Recent news that Watson, IBM’s (News - Alert) question-answering supercomputer, has now entered the customer engagement arena might come as a surprise to some. For others, including industry insiders, the Jeopardy-winning robot is a timely solution to an ongoing problem, the overall lackluster state of automated customer service.
Each year, according to IBM's GM of Watson Solutions Manoj Saxena, U.S. organizations spend roughly $112 billion on call center labor and software, yet half of the 270 billion customer service calls go unresolved. Let’s face it, reaching a live person is rare. That person on the other end actually knowing what they’re talking about is even more unlikely.
IBM is banking on Watson’s ability to "quickly address customers' questions, offer advice to guide their purchase decisions, and troubleshoot their problems." But even with Watson’s ability to process large amounts of data and information in natural language – and fast – something is missing.
At this year’s Annual Call Center Exhibition conference in Seattle, a global gathering for the contact center community, one of the emerging themes was the importance of becoming a customer company. While there was no shortage of new call center applications on display and new vendors entering the space, the question many left asking was: Are we customer centric enough?
Watson is but one example of new technology forces that are continuing to fundamentally impact the market’s landscape. And while these advancements are ultimately a good thing, it’s imperative that we not become so technology-centric that we lose site of the individuals who are using these tools as a means to reach out to and engage with us.
A 2013 study from the Economist Intelligence Unit called Voice of the customer: Whose job is it, anyway? claims that over the next three years, global organizations will make understanding and interacting with their customers their No. 1 priority. Of those surveyed, only 56 percent believe their companies clearly understand their customers, and just six in 10 viewed their companies as customer-centric. Just over half reported a clear understanding of customers' tastes and needs.
Given today’s access to big data and such sophisticated customer analytics, these are alarming numbers. Since most companies are built around products or geographies, many find it challenging to restructure their businesses around the customer. This is especially true in the world of contact centers where nearly every interaction between a customer and the contact center touches multiple systems across the enterprise.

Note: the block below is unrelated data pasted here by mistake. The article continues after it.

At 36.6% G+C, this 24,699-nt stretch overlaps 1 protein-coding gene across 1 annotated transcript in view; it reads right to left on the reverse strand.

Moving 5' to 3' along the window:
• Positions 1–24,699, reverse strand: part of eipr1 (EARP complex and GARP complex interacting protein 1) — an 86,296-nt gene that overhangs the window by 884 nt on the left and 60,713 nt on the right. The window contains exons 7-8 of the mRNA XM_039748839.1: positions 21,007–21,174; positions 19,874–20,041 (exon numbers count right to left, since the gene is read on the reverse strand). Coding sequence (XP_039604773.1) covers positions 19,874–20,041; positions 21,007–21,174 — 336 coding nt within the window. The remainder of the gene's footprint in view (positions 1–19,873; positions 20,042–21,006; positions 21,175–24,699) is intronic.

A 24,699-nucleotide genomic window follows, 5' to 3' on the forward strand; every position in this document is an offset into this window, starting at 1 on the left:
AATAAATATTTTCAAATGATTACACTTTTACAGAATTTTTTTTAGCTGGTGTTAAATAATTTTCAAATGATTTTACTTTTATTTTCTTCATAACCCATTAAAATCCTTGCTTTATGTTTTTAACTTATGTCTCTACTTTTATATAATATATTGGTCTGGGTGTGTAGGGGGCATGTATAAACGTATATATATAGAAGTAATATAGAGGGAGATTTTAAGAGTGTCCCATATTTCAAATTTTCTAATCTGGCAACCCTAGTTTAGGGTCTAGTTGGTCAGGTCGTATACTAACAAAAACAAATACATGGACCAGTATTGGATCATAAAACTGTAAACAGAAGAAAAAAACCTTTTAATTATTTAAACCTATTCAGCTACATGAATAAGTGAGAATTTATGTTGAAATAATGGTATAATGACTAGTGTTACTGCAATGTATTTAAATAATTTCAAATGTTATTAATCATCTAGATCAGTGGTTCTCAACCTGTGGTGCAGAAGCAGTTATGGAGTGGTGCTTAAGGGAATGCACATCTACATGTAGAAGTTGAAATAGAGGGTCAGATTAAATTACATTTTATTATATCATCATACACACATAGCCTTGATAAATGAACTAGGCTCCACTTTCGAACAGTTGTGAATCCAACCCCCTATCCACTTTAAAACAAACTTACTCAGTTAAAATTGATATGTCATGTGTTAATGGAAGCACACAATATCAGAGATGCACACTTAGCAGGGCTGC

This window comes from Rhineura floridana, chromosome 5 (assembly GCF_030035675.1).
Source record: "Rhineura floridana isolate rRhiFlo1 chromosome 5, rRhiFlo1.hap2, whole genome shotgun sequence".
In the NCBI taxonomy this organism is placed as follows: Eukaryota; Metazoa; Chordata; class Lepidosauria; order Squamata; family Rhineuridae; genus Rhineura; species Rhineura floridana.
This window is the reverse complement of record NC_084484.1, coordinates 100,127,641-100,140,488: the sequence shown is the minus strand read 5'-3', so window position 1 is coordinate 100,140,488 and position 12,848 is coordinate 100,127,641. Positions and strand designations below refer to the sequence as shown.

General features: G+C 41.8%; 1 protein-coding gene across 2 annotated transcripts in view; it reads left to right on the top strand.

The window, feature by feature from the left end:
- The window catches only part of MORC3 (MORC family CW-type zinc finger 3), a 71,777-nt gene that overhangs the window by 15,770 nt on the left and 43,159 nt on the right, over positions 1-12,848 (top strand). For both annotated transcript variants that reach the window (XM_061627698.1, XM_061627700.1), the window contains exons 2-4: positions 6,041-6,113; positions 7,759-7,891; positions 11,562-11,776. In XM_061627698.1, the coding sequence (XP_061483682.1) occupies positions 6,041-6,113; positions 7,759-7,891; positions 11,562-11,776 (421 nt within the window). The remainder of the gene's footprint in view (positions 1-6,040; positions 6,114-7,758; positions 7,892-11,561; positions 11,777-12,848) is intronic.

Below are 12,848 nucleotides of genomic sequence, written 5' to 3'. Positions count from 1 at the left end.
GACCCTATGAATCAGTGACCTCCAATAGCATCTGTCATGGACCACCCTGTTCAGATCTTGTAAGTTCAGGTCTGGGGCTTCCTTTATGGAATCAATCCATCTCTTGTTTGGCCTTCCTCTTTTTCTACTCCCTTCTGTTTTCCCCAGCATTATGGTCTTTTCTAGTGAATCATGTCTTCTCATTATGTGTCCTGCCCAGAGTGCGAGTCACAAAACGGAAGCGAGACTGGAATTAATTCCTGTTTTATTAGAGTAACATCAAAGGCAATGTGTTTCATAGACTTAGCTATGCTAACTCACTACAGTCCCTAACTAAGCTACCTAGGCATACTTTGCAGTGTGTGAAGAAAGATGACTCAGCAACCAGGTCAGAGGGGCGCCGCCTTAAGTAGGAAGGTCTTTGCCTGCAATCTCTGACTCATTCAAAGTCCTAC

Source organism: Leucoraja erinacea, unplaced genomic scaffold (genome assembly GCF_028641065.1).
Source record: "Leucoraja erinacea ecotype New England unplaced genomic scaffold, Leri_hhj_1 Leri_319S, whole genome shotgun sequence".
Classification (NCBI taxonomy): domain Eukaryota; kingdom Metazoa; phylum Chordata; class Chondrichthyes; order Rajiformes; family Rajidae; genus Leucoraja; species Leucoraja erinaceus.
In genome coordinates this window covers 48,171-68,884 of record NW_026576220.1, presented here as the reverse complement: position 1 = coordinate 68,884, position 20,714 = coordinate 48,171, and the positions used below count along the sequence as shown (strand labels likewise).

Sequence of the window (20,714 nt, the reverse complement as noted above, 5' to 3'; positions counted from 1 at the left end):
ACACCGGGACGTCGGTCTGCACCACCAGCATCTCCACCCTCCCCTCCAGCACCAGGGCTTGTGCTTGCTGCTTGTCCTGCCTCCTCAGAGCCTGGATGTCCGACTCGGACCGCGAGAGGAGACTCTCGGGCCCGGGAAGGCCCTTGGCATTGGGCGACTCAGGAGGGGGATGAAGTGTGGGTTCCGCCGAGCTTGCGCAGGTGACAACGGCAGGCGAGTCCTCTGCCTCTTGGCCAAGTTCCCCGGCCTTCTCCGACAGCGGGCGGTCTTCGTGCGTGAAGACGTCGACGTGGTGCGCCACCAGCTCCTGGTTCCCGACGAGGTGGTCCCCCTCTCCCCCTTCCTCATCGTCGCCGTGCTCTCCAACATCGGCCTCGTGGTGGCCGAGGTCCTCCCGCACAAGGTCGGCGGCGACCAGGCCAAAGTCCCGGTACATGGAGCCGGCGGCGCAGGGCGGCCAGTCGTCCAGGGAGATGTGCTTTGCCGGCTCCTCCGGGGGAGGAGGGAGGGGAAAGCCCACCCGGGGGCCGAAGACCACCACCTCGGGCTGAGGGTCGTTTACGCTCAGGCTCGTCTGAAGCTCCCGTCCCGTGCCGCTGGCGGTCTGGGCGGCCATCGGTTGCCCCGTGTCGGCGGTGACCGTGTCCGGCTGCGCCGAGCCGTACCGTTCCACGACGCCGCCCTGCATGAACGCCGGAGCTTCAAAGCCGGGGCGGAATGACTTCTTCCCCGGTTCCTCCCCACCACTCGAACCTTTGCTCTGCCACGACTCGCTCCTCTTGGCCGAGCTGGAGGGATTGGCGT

A 2011 study by Ventana showed that “34 percent of enterprises must get data from six or more systems to produce their analytics. For half, collecting the data is a challenge, and for nearly that many the data used in preparing metrics is only somewhat accurate.”
Even if the data is accurate, so much of what we actually know about our customer is siloed. This makes it virtually impossible for companies to get a holistic view of their customers. What we need is to put this data into context.
Stitching all of this information together is no easy feat. To deliver a truly personalized and differentiated service, we have to connect these data dots and analyze who is in front of us. Today’s business software does not capture the true richness and complexity of customers. It captures data – not context.
Many would argue that the best lever for improving the customer experience is to invest more money in operations, or in bigger, faster systems like Watson. While this might provide faster service, it’s not going to provide customers with the personalized and individualized attention they ultimately desire. At the end of the day, we’re in the business of serving customers, or better put, individual people. Yes, technology is an important component of providing a smooth and seamless experience, but it’s only one piece of the customer engagement puzzle.
We can all do a better job of knowing our customers through analyzing the information we already have in front of us. This means not only stitching together the multiple interactions of a single customer engagement from multiple systems and channels, but also trying to better understand the overall customer journey through a more human, less Watson-like lens.
Edited by Stefania Viscusi